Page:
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1. Do not initiate whole-breast radiotherapy as a part of breast-conservation therapy in women age ⱖ 50 years with early-stage invasive breast cancer without considering shorter treatment schedules.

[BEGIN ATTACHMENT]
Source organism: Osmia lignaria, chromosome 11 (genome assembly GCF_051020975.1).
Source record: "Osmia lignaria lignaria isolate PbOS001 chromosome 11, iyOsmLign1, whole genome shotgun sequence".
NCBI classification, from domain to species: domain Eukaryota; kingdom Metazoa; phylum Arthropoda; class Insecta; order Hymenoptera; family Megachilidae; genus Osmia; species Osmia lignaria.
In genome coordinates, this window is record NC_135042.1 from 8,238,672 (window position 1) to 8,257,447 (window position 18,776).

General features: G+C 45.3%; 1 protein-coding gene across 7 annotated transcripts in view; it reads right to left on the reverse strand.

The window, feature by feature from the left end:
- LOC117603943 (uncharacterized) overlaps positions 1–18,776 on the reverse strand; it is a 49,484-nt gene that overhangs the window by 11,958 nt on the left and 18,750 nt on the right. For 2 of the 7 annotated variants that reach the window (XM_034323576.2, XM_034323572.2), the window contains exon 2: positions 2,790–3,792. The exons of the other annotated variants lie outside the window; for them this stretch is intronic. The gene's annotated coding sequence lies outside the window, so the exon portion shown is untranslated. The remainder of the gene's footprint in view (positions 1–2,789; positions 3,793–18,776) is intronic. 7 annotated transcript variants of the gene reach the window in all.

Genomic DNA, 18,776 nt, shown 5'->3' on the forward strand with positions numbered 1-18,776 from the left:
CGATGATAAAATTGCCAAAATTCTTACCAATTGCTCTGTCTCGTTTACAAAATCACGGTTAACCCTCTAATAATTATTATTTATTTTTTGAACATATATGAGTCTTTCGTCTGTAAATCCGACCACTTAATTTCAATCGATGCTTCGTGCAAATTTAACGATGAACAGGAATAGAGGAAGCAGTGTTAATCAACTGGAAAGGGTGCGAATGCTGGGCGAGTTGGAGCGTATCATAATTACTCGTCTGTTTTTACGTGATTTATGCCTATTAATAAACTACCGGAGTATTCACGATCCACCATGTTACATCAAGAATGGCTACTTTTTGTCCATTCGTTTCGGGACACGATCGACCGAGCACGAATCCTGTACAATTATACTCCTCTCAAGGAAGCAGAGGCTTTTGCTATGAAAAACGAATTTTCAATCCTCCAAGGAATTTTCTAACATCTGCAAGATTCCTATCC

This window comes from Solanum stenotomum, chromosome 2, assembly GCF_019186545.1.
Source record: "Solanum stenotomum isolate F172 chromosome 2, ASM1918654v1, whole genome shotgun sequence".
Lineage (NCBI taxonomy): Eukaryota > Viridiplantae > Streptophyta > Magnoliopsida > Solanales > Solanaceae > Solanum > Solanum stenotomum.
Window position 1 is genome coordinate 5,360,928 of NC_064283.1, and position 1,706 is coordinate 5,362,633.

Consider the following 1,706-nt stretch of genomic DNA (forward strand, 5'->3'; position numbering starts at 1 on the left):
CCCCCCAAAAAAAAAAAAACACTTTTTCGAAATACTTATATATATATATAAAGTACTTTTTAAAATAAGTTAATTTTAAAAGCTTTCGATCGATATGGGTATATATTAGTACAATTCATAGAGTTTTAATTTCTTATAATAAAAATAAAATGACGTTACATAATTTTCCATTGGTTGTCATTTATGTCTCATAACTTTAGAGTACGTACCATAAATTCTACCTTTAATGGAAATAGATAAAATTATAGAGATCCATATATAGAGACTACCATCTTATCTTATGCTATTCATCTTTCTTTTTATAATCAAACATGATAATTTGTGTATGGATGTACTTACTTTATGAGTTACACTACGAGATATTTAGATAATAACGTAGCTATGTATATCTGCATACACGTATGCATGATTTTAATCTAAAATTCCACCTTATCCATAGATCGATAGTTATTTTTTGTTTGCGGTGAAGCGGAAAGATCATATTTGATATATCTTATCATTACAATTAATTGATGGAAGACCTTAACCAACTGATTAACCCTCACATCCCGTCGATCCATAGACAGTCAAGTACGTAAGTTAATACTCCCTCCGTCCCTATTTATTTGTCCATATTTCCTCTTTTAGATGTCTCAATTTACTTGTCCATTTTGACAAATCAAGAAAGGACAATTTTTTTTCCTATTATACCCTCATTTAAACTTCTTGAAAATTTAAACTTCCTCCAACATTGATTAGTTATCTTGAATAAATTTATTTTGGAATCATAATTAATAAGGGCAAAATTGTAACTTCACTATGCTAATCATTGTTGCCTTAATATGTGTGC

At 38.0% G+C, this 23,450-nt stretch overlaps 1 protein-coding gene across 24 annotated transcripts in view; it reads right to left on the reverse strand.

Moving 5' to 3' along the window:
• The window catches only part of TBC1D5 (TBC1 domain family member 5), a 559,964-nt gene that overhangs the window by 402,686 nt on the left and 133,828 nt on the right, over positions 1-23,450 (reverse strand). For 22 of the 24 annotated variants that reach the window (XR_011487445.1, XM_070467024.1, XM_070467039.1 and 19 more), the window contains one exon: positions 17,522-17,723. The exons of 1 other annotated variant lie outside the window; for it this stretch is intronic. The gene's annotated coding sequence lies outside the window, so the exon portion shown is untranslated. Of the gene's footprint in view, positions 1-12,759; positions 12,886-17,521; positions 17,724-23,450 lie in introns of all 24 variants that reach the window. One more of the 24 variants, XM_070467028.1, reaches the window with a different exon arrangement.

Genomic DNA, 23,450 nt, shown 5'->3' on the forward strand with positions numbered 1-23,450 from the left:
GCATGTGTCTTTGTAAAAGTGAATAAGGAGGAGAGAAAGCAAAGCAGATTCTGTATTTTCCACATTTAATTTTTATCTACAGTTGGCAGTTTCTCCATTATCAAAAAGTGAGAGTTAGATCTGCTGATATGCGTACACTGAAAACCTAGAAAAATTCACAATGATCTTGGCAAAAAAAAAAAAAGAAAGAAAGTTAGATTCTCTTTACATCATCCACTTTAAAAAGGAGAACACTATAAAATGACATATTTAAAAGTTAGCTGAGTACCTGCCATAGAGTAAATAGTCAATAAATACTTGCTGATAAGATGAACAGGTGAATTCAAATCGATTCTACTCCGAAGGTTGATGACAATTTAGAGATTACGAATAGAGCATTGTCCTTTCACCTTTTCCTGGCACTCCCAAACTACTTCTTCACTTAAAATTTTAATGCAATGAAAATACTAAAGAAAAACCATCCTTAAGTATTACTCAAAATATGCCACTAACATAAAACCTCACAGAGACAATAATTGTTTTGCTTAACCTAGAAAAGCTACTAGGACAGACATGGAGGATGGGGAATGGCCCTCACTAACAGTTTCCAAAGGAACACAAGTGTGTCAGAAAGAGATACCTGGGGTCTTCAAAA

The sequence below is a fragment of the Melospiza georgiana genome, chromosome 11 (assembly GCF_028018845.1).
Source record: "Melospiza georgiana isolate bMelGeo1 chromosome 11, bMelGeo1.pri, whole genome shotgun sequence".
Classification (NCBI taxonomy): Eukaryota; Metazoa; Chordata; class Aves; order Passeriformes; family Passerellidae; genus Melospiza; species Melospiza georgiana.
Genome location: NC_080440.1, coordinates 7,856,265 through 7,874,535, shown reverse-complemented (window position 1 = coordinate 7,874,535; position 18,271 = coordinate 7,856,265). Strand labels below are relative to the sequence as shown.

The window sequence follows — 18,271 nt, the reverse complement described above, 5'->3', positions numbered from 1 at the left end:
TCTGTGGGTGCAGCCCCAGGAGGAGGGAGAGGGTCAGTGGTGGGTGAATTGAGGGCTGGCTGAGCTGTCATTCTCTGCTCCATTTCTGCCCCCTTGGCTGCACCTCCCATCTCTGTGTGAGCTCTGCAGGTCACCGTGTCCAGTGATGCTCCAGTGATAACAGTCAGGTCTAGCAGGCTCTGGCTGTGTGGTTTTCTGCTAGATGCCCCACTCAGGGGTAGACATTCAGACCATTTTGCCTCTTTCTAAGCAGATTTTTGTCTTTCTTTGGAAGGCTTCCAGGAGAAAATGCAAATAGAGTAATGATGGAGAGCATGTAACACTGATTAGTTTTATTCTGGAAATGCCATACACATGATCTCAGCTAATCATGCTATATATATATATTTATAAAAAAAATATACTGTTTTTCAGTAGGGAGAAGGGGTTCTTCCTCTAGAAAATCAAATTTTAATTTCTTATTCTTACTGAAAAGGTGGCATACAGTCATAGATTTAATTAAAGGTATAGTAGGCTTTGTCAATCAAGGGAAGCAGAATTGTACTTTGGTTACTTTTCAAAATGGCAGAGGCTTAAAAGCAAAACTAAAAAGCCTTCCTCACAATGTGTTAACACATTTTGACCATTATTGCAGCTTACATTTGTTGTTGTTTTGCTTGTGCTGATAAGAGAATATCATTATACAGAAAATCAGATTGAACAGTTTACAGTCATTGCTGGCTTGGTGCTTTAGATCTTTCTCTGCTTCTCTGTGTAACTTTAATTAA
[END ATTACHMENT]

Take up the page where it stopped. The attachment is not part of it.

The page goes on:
fect of a recommendation could be retrievable if two or at most three data points were sufficient to track a behavior. For two data points, an example would be a disease code and a treatment, test, drug, or imaging code. It would be easier if these could be retrieved from a single database. A threshold of variability would have to be established, such that for example, in more that 95% of cases where codes X and Y occur together, the intervention is not indicated. Alternately, a baseline could be established, and variation around that baseline could be measured. And that is what makes the ASTRO and ASCO recommendations so interesting. For example, the first recommendation from the first set of five from ASCO (ASCO Set One, No. 1) addresses the issue of chemotherapy for solid tumors by listing the characteristics of a patient for whom chemotherapy is not appropriate as having all of the following: “poor performance status, no benefit from prior evidence-based interventions, not eligible for a clinical trial, and no strong evidence supporting the clinical value of further anticancer treatment.”3(p1716) This recommendation is entirely consistent with the charge from Choosing Wisely in that it informs an important discussion with a patient involving substantial cost implications. However, given all the conditions needed to identify the appropriate patient, the ability to measure whether this conversation occurred is devilishly difficult. There are two recommendations from the ASTRO top five that are in sharp contrast to this latter example. ASTRO No. 4 is: “Don’t routinely recommend proton beam therapy for prostate cancer outside of a prospective clinical trial.”7 ASTRO No. 5 is: “Don’t routinely use intensity-modulated radiation therapy (IMRT) to deliver whole breast radiation in breast conservation therapy.”7 It is pretty simple logic to mine billing data to determine the numerator and denominator to measure how often either of these nonrecommended practices occur and establish benchmarks. This does not mean that developing efficient metrics for the complex recommendations is a lost cause. For example, for ASCO Set One, No. 1, how does having a conversation about unneeded chemotherapy relate to chemotherapy administered in the last 2 weeks of life or, if we could get the data, death in the intensive care unit, or hospice enrollment? For other recommendations, there may also be simple metrics, such as any carcinoembryonic antigen with a breast cancer diagnosis (ASCO Set One, No. 4) or the yearly use of positron emission tomography/computed tomography in a physician’s entire population of patients with breast cancer (ASCO Set One, Nos. 3 and 4) or lymphoma or lung cancer (ASCO Set Two, No. 3). Should WBC growth factors ever be used in metastatic colon cancer (ASCO Set One, No. 5)? It is not necessary that every recommendation have a corresponding metric. It is more important that a few metrics be done well. Critical metrics reported on a physician level tied to performance-based payment systems is the overall goal. This approach does not erode the intent of the Choosing Wisely campaign but instead expands its utility. The response of professional societies to the Choosing Wisely campaign is both dismaying and encouraging: dismaying in that there have been so many circumstances where costs